Once, a squirrel could travel from here
to the place the Kanienkehaka called
Beyond the Pines and never
touch the ground, not leave a track
for the People of the Flint to follow
like they stalked the white-tail deer.
From the River Muh-he-kun-ne-tuk
to Schau-naugh-ta-da the trace ran,
where I follow these tracks each day.
I see where the geese have penned
their cuneiform tales in the pond-side mud,
edited by the turtles’ tail-writ script.
I read the tracks of the students
on the running trail–the one
that runs for a time toward
that western place–like I’m one
with my Mohawk brothers,
trailing Englishmen from the Hudson’s shore
to where they’ll hew more and more pines
and tear down more of this
Do their heels weigh heavier
in the dirt than their toes? Walking.
How deep? Carrying books.
Are their toes dug in, tossing behind
a spray of the history of their passing? Running.
Narrow feet? Girl. A pair side by side?
Someone stood to watch soccer practice.
Four feet, two narrow, two wide?
Perhaps a longer story than this moment.
Two squirrels cross my trail,
skittering across the ground
into their place there
behind that one lonely pine. I stopped
to parse their tiny prints, and
wonder about who will pause one day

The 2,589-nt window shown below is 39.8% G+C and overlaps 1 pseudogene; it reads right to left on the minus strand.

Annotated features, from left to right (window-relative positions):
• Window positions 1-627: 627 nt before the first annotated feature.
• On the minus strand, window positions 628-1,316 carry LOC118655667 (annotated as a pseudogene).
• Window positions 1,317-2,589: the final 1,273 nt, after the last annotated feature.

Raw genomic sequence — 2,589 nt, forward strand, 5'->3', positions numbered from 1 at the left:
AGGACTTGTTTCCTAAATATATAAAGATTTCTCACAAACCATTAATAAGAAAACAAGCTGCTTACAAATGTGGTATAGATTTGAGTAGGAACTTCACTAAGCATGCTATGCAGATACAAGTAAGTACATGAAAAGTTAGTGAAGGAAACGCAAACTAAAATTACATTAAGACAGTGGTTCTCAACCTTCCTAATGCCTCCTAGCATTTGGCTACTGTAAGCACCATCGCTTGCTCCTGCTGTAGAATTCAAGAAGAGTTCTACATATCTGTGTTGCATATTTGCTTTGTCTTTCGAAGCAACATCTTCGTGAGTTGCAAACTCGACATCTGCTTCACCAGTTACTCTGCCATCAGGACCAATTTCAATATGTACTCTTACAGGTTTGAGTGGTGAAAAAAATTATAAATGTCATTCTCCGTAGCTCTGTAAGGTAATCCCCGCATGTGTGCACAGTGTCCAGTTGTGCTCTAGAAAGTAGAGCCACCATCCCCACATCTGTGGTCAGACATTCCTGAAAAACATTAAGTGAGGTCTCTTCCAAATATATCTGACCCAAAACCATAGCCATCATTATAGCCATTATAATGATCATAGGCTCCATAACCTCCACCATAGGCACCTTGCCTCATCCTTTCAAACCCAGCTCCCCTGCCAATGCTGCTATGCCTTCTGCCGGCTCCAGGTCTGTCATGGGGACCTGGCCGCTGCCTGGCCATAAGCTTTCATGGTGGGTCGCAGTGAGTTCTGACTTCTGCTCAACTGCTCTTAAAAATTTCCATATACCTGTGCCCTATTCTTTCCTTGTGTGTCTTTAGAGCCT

to ponder all this jumble of tracks
– Joseph Hesch
© 2014, poem and photograph (below), Joseph Hesch, All rights reserved
JOSEPH HESCH (A Thing for Words) is a writer and poet from Albany, New York , an old friend of Bardo and a new core team member. Joe’s work is published in journals and anthologies coast-to-coast and worldwide. He posts poems and stories-in-progress on his blog, A Thing for Words. An original staff member at dVerse Poets Pub website, Joe was named one of Writers Digest Editor Robert Lee Brewer’s “2011 Best Tweeps for Writers to Follow.” He is also a member of the Grass Roots Poetry Group and featured in their 2013 poetry anthology Petrichor Rising.
4 thoughts on “Beyond the Pines”
A thought Joe, that those of us who are older often have! I enjoyed your oneness with nature.
I’ve visited your part of the world many years ago and it saddens me to think of the changes that must have occurred in subsequent years. Poignant poetry, Joe.
Really liked this one! There are so many good images here, I could picture the scenes as I read. Thank you, too, for parsing out the Indian names – I’m usually pretty good at pronouncing them, but it helps to have them hyphenated, as you did. 🙂 It does make one wonder, doesn’t it, what the future generations will see and if there will still be any wild, untouched places for them to experience?